However, some town residents have been questioning the quality and durability of the road. Mr Edwin Gachie, the project’s engineer assured the residents that the eight-metre wide road would last 10 years.


He said Samburu was the second county to adopt the probase technology after Meru. Roads, Transport and Public Works Executive Stephen Lekupe said the project would see Maralal realise its dreams of a rapidly growing urban centre with a 24-hour economy. The county government plans to lobby with the County Assembly and National Government for another 100 kilometres of tarmac road. 

The new road is projected to pass through Maralal, Wamba and Baragoi towns. Before the contract was awarded to the company, County government officials travelled to Malaysia to see roads built using probase technology.

Courtersy of Daily Nation

Fish trade in Lake Turkana suffers blow

Commercial fishing in Lake Turkana has taken a beating due to siltation and interference with breeding zones. Traders are staring at a bleak future after quantities of fish went down. Kenya Marine Fisheries Research Institute (KMFRI) says Lake Turkana can generate Sh3 billion per year if well managed. The situation will worsen if the Ethiopian government goes ahead with its plan to construct a dam on River Omo which empties over 90 per cent of its waters into the lake.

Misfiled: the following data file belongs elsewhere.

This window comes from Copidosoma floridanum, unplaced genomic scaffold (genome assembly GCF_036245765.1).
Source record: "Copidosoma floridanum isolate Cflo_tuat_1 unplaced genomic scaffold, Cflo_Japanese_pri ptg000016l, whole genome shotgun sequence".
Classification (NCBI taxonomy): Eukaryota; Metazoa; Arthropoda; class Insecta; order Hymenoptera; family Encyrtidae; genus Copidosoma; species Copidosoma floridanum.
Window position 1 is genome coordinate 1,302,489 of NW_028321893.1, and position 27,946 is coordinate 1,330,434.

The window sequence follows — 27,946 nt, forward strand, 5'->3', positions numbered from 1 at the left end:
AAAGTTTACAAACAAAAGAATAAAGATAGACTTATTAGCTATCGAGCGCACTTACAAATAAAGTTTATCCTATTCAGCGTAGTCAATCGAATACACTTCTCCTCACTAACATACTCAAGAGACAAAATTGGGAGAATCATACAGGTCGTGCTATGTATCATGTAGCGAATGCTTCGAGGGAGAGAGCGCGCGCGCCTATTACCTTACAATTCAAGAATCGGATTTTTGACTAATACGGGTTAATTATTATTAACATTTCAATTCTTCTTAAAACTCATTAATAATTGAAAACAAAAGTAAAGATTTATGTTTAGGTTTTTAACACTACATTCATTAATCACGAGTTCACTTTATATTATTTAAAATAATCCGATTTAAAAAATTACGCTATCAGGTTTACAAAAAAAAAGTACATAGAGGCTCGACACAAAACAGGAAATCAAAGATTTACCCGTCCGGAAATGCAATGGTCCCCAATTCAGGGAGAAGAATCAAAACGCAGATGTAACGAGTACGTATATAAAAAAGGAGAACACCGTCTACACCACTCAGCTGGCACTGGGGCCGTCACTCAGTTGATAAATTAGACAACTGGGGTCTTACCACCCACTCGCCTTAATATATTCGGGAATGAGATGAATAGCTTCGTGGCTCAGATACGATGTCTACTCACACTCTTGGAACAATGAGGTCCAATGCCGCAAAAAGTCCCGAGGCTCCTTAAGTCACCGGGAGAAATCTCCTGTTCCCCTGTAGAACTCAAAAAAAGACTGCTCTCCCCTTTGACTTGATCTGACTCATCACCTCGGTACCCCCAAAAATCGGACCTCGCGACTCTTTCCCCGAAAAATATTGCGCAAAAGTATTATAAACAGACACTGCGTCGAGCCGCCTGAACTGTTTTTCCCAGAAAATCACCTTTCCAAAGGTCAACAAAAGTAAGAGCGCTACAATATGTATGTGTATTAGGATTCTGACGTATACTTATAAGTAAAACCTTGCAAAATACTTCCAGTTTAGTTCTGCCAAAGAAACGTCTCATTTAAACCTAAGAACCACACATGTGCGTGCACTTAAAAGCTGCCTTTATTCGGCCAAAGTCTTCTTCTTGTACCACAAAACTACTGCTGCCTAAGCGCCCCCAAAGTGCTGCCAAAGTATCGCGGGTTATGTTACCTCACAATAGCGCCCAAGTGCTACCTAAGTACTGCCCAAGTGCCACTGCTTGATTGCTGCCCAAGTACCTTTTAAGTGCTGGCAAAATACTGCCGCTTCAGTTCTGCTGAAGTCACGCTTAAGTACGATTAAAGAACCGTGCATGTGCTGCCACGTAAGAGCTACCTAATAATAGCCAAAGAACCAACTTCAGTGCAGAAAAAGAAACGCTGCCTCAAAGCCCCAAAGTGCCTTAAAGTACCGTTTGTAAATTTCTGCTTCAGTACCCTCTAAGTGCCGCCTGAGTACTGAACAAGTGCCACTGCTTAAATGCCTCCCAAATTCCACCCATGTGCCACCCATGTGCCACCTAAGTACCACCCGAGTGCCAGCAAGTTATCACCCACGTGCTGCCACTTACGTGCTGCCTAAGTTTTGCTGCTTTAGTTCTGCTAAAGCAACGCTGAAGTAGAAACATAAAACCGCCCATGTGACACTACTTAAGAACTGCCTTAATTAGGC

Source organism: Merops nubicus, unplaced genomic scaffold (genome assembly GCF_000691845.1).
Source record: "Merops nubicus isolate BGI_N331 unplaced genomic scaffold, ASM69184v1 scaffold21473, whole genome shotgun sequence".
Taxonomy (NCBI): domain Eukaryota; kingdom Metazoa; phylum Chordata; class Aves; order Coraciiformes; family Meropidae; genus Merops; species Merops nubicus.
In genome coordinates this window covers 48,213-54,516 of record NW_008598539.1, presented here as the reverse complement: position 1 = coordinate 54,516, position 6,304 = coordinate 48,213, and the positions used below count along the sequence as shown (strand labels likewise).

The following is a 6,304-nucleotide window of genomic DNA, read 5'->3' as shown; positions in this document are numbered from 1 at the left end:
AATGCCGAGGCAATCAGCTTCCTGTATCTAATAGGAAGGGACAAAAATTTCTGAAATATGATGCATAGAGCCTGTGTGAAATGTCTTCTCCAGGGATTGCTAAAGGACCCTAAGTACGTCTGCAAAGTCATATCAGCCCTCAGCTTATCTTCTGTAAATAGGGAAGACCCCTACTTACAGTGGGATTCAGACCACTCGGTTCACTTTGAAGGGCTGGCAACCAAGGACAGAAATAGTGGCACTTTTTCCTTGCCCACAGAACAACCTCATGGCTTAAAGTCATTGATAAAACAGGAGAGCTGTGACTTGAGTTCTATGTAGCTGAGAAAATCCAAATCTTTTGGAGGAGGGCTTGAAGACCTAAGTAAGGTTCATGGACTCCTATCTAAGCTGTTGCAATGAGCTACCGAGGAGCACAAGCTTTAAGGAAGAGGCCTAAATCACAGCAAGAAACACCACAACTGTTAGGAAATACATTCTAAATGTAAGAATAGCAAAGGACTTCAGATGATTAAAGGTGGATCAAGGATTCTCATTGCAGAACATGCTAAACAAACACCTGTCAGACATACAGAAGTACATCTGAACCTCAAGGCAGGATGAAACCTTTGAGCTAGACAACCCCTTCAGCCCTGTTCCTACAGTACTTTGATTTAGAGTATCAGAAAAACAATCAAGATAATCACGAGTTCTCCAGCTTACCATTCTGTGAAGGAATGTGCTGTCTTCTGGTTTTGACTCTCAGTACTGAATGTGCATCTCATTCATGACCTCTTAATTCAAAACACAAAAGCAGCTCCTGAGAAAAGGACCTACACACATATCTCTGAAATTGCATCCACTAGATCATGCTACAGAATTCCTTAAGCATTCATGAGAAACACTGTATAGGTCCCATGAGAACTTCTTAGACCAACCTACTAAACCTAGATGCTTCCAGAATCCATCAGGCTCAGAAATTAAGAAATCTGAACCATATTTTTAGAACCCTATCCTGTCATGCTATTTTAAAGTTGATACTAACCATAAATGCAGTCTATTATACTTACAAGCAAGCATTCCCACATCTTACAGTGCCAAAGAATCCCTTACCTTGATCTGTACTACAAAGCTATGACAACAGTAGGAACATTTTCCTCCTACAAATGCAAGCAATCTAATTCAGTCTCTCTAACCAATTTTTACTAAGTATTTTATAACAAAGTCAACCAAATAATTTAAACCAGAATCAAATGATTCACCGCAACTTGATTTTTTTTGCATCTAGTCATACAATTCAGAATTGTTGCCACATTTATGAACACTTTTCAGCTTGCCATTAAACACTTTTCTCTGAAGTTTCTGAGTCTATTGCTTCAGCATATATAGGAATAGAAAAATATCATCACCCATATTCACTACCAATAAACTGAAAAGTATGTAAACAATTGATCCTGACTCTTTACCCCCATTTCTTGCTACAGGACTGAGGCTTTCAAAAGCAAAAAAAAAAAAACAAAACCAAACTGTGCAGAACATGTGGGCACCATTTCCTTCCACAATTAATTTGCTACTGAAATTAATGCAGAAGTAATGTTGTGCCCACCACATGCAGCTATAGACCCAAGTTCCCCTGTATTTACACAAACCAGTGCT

DNLakeTurkana1406bEnvironmentalists in the area have opposed the planned construction of Gibe Dam. “The water levels in Lake Turkana which is source of livelihood for over 20,000 families will go down by 60 per cent if the dam is constructed and will interfere with the marine life,” said Mr John Mame, chairman of the Impressa Beach Management Unit (BMU) that brings together environmentalists. Ethiopian has received donor funding to constrict a dam that will be used for irrigation and generation of electricity.